Panel connects fight for safety, union, immigrants
BY NORTON SANDLER
LOS ANGELES—Three workers involved in interrelated struggles of job safety, union organizing and immigrants' rights spoke March 3 at the Militant Labor Forum here.
Jason Madera, a member of International Longshore and Warehouse Union Local 13, talked about the death of fellow ILWU member Steve Saggiani, who was killed Jan. 19 while working on a ship's deck at the Long Beach port. "The crane operator tried to communicate [with Saggiani] but the equipment didn't work," he said. "We deal with overcrowding in the yards, speed-ups, productivity pushes from supervisors. The pressure from on top creates situations for disasters to happen."
Also speaking were Christian Torres, 25, a cook and one of 17 cafeteria workers fired by Pomona College after they began to organize a union, and Remberto Martínez, a port truck driver active in the fight to organize the Teamsters union at the Toll Group shipping company in San Pedro. The program was chaired by Arlene Rubinstein, from the Los Angeles branch of the Socialist Workers Party.
Torres and the other workers were fired in December 2011 after Pomona College conducted its own "audit" of workers' immigration status. The workers had been trying for two years to organize a union in response to speedup and increasingly dangerous conditions.
"As an immigrant worker I am not going to stand and take this quietly," said Torres.
After the firings the workers began reaching out for support. They have had rallies attracting students, faculty, trade unions and religious groups. Torres urged participants to join a March 30 "Banquet in the Streets" in Pomona.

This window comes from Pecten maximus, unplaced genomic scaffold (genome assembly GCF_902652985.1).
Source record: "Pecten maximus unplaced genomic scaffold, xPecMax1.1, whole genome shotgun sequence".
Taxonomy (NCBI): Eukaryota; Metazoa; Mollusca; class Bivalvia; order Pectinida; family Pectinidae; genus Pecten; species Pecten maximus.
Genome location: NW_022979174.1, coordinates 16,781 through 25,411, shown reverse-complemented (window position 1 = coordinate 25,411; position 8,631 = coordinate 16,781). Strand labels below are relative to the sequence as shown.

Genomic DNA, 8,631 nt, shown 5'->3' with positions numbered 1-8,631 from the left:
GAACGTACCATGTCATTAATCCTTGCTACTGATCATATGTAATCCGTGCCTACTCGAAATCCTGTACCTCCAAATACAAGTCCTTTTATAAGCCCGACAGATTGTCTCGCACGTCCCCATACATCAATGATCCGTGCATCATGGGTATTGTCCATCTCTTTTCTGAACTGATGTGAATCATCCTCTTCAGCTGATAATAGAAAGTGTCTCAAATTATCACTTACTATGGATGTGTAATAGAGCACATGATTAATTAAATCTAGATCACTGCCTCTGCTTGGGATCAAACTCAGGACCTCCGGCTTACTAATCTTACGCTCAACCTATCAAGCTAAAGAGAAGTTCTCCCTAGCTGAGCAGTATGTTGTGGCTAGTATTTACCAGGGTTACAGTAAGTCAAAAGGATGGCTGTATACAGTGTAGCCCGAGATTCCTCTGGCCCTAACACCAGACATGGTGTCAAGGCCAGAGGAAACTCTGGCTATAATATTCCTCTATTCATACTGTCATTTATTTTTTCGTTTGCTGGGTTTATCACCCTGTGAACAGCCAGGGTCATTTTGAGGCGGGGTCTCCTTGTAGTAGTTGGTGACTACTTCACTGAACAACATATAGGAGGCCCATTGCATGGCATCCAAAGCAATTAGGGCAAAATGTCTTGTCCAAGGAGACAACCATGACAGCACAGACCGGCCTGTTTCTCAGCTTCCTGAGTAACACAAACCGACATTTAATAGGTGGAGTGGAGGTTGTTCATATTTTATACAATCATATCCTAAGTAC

Martínez has been driving a truck for 25 years, three years for Toll Group. "For any little thing that might happen to the truck, a scratch, anything, we would get sent to the doctor to be drug tested," he said. "But when I fell from a truck on my back, the company safety boss scolded and insulted me. I had to get myself to the doctor."
"We started to talk about organizing ourselves into a union," said Martínez. "I was scared. We all have families. But I decided to fight. That's why I am here to speak to you about the capitalist bosses. They say they give us benefits. But we are the ones who create them."
The first speaker in the discussion was David Herrera, a leader of the fight by some 200 workers fired in recent months at Pacific Steel Casting Co. in Berkeley, California. The workers were fired following a government-ordered audit of their I-9 immigration forms, often referred to as a silent raid. On Feb. 17, more than 400 workers and their supporters held a protest march. Last year the workers went on strike and pushed back the company's effort to cut their health care and other benefits.
"We are here to meet and support other workers in struggle," said Herrera.
Other participants included a packinghouse worker, a worker from a local car wash, and a warehouse worker.
"Everyone here is no stranger to what we working people face," said chairperson Rubinstein, a production worker in a United Auto Workers-organized factory. "The bosses are trying to shore up their profits by exploiting us more. They call it increasing productivity, which means making us work harder for less.
"Spreading impoverishment, widespread unemployment, broken trade unions, large-scale imprisonment of working people, especially African-Americans—this is what is in store for us. A revolutionary, political solution is at the heart of what is needed. That road lies ahead, and it is up to us to make."